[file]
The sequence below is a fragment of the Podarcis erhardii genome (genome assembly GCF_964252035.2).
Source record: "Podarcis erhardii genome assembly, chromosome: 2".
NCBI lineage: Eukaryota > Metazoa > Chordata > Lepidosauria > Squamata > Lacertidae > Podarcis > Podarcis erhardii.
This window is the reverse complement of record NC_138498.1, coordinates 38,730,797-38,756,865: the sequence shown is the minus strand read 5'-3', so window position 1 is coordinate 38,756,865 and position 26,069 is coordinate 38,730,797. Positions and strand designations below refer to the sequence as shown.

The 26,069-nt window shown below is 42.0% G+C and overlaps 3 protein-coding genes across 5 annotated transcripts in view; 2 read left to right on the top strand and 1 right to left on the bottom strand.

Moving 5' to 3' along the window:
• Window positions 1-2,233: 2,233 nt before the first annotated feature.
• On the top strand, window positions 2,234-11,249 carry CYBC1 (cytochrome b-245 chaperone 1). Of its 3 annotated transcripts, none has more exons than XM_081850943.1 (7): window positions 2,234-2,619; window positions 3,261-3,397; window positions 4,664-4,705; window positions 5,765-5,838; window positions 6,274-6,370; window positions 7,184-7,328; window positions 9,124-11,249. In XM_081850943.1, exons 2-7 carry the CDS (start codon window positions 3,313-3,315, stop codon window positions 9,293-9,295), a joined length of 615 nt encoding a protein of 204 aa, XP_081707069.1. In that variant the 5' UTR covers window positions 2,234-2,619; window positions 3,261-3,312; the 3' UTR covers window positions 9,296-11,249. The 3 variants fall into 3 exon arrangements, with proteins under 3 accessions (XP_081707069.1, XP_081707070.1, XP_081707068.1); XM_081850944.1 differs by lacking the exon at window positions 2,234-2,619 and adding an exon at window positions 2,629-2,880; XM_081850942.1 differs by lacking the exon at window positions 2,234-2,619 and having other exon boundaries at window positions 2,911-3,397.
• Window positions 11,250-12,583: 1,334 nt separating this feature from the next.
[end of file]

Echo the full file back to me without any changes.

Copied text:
The sequence below is a fragment of the Podarcis erhardii genome (genome assembly GCF_964252035.2).
Source record: "Podarcis erhardii genome assembly, chromosome: 2".
NCBI lineage: Eukaryota > Metazoa > Chordata > Lepidosauria > Squamata > Lacertidae > Podarcis > Podarcis erhardii.
This window is the reverse complement of record NC_138498.1, coordinates 38,730,797-38,756,865: the sequence shown is the minus strand read 5'-3', so window position 1 is coordinate 38,756,865 and position 26,069 is coordinate 38,730,797. Positions and strand designations below refer to the sequence as shown.

The 26,069-nt window shown below is 42.0% G+C and overlaps 3 protein-coding genes across 5 annotated transcripts in view; 2 read left to right on the top strand and 1 right to left on the bottom strand.

Moving 5' to 3' along the window:
• Window positions 1-2,233: 2,233 nt before the first annotated feature.
• On the top strand, window positions 2,234-11,249 carry CYBC1 (cytochrome b-245 chaperone 1). Of its 3 annotated transcripts, none has more exons than XM_081850943.1 (7): window positions 2,234-2,619; window positions 3,261-3,397; window positions 4,664-4,705; window positions 5,765-5,838; window positions 6,274-6,370; window positions 7,184-7,328; window positions 9,124-11,249. In XM_081850943.1, exons 2-7 carry the CDS (start codon window positions 3,313-3,315, stop codon window positions 9,293-9,295), a joined length of 615 nt encoding a protein of 204 aa, XP_081707069.1. In that variant the 5' UTR covers window positions 2,234-2,619; window positions 3,261-3,312; the 3' UTR covers window positions 9,296-11,249. The 3 variants fall into 3 exon arrangements, with proteins under 3 accessions (XP_081707069.1, XP_081707070.1, XP_081707068.1); XM_081850944.1 differs by lacking the exon at window positions 2,234-2,619 and adding an exon at window positions 2,629-2,880; XM_081850942.1 differs by lacking the exon at window positions 2,234-2,619 and having other exon boundaries at window positions 2,911-3,397.
• Window positions 11,250-12,583: 1,334 nt separating this feature from the next.